I’m a few months away from submitting, so all research is done, interviews transcribed and I’m starting to look for places to share the findings with people – and hopefully finding ways of making practical use of the story I can tell.
The project set out to find out how English Christian churches use email, websites and social media to connect with their congregations and communities. Churches are still learning how these tools might help. Results show that only 55% of Church of England churches had a website – a proportion that had risen from 40% in 2009. It’s a little better for other denominations, with the Baptist church leading the way. If churches do have websites, their content can be patchy, and often out of date. You might be able to find out the service times, and maybe have a map, but a wider sense of a vibrant community is harder to portray. Pages designed for newcomers are still full of church-talk.
 Interviews with clergy across main denominations (Catholic, Methodist, Baptist and C of E) suggest that relying on volunteers to have time to update sites and keep the design modern can be tricky; everyone is pushed for time. Also, a great website needs planning and evaluation, and to be considered as a key part of the church’s outreach. Evidence suggests that this may not be happening in many churches where either the size of the congregation, or the perception that older congregations aren’t interested, limits the effort put in.

Too tired to think of a witty title. Another Bank Holiday spent doing various bits and pieces. Yesterday I started rearranging the way I had the paper copies of articles filed; physically moving them into piles and creating index cards (not by hand). I need to be able to see what I have and to be able to look at things and put things together that go together, I am too old to do that by some kind of online mechanism. I shall atone for the use of paper in later life.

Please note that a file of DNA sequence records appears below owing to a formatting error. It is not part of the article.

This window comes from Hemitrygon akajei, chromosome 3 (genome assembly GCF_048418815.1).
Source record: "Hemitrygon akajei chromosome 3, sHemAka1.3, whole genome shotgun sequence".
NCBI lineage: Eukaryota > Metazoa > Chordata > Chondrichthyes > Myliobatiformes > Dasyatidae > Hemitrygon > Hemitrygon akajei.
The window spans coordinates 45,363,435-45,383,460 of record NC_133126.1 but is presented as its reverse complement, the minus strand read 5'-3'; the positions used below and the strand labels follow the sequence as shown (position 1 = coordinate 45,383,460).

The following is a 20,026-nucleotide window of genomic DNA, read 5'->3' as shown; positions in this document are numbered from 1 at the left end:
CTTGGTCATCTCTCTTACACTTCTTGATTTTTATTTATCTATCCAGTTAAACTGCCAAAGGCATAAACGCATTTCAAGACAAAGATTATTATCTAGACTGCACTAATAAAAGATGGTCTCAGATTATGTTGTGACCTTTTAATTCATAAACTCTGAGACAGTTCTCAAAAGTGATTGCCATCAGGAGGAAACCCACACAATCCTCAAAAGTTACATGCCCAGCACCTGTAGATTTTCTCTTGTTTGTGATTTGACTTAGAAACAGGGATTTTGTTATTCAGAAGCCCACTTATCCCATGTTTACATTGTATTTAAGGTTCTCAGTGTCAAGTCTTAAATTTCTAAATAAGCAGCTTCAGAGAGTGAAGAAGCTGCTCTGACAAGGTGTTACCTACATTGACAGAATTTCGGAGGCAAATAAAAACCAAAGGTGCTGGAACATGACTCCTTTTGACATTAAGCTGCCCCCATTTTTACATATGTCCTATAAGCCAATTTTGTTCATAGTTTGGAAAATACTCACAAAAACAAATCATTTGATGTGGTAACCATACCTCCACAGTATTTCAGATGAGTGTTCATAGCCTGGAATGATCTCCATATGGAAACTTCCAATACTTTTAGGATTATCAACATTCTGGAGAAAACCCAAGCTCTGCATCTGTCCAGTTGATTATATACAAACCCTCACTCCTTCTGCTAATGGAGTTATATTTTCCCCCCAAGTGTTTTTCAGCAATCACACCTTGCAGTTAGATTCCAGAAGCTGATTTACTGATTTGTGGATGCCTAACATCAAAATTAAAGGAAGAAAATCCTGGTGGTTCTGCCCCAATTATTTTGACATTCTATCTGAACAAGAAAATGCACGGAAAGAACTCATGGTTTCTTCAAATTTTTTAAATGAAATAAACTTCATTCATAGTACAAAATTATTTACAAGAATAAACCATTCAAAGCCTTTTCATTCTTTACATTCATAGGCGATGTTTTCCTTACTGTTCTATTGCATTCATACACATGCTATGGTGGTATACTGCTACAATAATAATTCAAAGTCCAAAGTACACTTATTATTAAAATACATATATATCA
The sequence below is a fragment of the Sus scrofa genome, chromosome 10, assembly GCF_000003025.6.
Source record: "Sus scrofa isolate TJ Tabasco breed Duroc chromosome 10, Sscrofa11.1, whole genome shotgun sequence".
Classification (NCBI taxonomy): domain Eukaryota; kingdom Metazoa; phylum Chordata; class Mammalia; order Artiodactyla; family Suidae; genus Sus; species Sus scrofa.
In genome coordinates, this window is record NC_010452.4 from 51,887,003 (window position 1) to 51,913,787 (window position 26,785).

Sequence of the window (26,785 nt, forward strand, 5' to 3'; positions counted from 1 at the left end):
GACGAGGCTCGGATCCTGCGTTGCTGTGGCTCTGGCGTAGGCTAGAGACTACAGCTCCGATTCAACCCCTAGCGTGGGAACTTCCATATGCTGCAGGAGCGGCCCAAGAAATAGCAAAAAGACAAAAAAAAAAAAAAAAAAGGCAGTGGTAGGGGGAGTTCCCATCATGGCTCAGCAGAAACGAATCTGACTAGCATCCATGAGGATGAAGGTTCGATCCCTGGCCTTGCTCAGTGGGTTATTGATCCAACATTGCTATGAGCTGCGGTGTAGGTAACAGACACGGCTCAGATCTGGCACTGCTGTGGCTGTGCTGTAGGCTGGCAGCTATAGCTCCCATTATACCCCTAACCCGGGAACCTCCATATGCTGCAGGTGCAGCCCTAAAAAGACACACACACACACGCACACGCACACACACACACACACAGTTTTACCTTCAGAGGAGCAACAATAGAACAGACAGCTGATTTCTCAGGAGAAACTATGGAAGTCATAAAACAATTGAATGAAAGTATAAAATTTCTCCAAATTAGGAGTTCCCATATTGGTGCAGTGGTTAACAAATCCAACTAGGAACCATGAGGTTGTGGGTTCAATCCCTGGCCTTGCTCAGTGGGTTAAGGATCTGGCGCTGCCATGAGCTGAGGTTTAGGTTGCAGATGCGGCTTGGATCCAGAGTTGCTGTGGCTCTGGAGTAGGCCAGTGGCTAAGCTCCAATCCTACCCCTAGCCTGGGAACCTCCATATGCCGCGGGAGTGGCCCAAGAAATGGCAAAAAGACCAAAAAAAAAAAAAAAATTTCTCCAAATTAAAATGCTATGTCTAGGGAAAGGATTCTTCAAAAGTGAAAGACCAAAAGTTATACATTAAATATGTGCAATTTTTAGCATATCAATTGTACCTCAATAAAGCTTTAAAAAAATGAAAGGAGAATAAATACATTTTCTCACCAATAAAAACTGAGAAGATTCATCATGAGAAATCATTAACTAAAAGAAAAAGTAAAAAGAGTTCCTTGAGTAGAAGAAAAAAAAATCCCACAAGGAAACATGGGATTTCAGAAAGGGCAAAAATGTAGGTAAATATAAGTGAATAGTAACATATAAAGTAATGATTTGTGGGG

I’ve been working on the literature review and discussion more or less simultaneously. Write a bit of the literature review – either amending existing text so it reads less like it was written by a ten year old, or add a new paper; then write the corresponding bit of the discussion where I link my findings to the rest of the world’s research. This seems to work, but of course there are some bits that I am needing new resources for (there’s a whole section in my discussion about older people and internet things, for example). I added about 2,00o words overall today – slow going, but I think I am getting there. I’ve more articles that I haven’t used than I thought, too; and some that looked like they were relevant 18 months ago aren’t.

As usual I gave myself a massive list of things to do, and managed about two of them. And I spent part of the beginning of the day having a minor wibble about whether I will ever be able to bring the various bits I have written together into a coherent thesis. Before October.

I took a couple of days off last week to tackle the organisation of my interview findings. Crikey, that was a tough job!

I’ve got things more or less organised, and I’ve a scheme in my head of how the findings relate to the content analysis of the websites. I’ve got a huge amount of work to do on it, though, and I’ll admit that this hasn’t been the easiest of weekends. The solitariness has been tough. The fear of forgetting it all has been tricky. I keep coming across ideas that I have had that I have absolutely no recollection of whatsover. I did start to seriously doubt my sanity in undertaking this project; I’ve wondered about it before but this time I looked at what I need to do, looked at the time I have to do it in, and for want of a better word, wibbled.

Next time off is at Christmas and at that point I will be going back to my literature review and revising it with the newer work that has come out. I’ve not read my own review for several months, so that is going to be interesting.

All this is building up to my 4th year review, and the research symposium I will be part of, on 19 January.